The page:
I couldn't help but notice that the price for all of the delicious Liederkranz food we ordered, which included a giant bratwurst, weisswurst (veal sausage), sauerkraut, two super-sized potato pancakes, cherry kuchen, and apple strudel (all made from scratch)—came out to be less than $20. $19 to be exact. When I innocently commented on how reasonable the prices were, it was as if I were holding the golden ticket to the secret world of potato pancakes. A few friendly exchanges and one business card later, I was quickly shuttled to the frying area where I was able to meet the head chef responsible for the Lancaster Liederkranz's yearly following at the Pennsylvania Renaissance Faire's Oktoberfest weekend.

Anneliese Martin (shown far left with Glenn Yanos), a native of Minz, Germany, has been cooking for the Lancaster Liederkranz since they began hosting Oktoberfest celebrations at their club in 1974. Once serving as head chef, she is retired now but still volunteers for events like Oktoberfest at the Renaissance Faire, and clearly still holds a position of power as head of the kitchen. The celebrated potato pancake recipe that draws crowds to their tent year after year was brought to America by Anneliese where it has become a featured item on the Liederkranz menu. She and her fellow co-workers were proud to share with us what makes these potato pancakes so special.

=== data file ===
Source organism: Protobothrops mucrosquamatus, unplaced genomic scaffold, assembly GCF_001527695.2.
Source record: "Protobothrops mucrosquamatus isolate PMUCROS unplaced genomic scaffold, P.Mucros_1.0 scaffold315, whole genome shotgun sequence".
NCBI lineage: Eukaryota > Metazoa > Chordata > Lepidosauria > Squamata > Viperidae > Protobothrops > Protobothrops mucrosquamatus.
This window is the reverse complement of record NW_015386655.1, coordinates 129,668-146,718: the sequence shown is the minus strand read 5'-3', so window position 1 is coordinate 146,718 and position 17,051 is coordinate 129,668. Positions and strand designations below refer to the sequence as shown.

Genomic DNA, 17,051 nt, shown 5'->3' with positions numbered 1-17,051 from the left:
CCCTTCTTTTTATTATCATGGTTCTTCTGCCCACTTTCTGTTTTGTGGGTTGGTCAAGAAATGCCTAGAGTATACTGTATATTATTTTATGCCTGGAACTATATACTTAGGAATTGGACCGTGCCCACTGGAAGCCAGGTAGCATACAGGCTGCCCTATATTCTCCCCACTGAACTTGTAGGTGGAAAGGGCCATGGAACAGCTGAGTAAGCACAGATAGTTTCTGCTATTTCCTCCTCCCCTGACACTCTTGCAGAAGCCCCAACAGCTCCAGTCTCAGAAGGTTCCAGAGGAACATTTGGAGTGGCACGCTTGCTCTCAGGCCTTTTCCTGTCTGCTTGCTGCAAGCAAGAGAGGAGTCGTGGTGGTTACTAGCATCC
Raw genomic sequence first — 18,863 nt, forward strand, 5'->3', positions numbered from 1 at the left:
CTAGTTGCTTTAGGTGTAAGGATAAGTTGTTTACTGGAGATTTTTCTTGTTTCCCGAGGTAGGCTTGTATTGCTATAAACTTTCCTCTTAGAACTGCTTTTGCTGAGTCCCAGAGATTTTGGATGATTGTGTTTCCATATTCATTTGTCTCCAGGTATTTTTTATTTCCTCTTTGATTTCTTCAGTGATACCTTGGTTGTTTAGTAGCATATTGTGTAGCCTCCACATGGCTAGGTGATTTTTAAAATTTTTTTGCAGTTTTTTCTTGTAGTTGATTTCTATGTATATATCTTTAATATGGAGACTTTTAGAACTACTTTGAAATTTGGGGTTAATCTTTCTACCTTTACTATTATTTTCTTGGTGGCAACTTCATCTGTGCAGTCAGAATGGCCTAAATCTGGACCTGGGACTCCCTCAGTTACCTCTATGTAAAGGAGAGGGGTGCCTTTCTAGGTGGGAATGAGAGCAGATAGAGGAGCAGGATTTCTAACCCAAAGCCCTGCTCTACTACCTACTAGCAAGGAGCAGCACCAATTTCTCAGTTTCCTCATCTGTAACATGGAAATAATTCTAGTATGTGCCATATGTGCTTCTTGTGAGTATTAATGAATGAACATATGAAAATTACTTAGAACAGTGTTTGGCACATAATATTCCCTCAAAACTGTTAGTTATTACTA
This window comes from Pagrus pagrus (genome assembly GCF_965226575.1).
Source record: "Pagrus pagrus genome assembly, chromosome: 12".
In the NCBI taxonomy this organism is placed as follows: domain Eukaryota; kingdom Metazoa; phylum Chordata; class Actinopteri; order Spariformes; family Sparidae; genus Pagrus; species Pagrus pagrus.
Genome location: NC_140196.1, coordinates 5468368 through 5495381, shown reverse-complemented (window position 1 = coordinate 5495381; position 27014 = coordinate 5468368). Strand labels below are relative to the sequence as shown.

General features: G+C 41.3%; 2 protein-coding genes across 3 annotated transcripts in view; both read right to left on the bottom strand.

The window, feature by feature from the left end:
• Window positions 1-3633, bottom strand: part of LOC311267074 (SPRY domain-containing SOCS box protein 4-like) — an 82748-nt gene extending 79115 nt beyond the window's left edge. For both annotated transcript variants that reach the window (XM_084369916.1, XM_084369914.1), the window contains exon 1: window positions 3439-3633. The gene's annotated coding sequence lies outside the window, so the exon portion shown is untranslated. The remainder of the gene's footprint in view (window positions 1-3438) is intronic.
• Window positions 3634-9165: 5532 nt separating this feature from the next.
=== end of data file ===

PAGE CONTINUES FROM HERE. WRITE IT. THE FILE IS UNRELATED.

“We make them with coarsely grated potatoes. We also add green onions in addition to regular onions, carrots and plenty of pepper. Just a little bit of flour, not too much, keeps the batter from turning black.”

Glenn Yanos, assisting Anneliese at the griddle, having just returned from Oktoberfest in Germany, was quick to boast the superiority of Anneliese’s recipe over those served at the Munich festival. Cooked to crispy perfection in Wesson vegetable oil, this recipe makes for both a delicately spicy and colorful pancake.

Recipe by Anneliese Martin, Lancaster Liederkranz

3 med raw potatoes, peeled and rough grated
1 med onion, small chop
1 carrot, grated
2 green onions thin-sliced
1 egg
1 T flour
1 tsp salt
¼ tsp pepper
Vegetable oil for frying

Mix all ingredients together. Heat oil in large frying pan. Carefully drop large spoonful of potato batter in oil and form pancake. Fry, and turn until golden brown and crisp on each side. Good served with applesauce.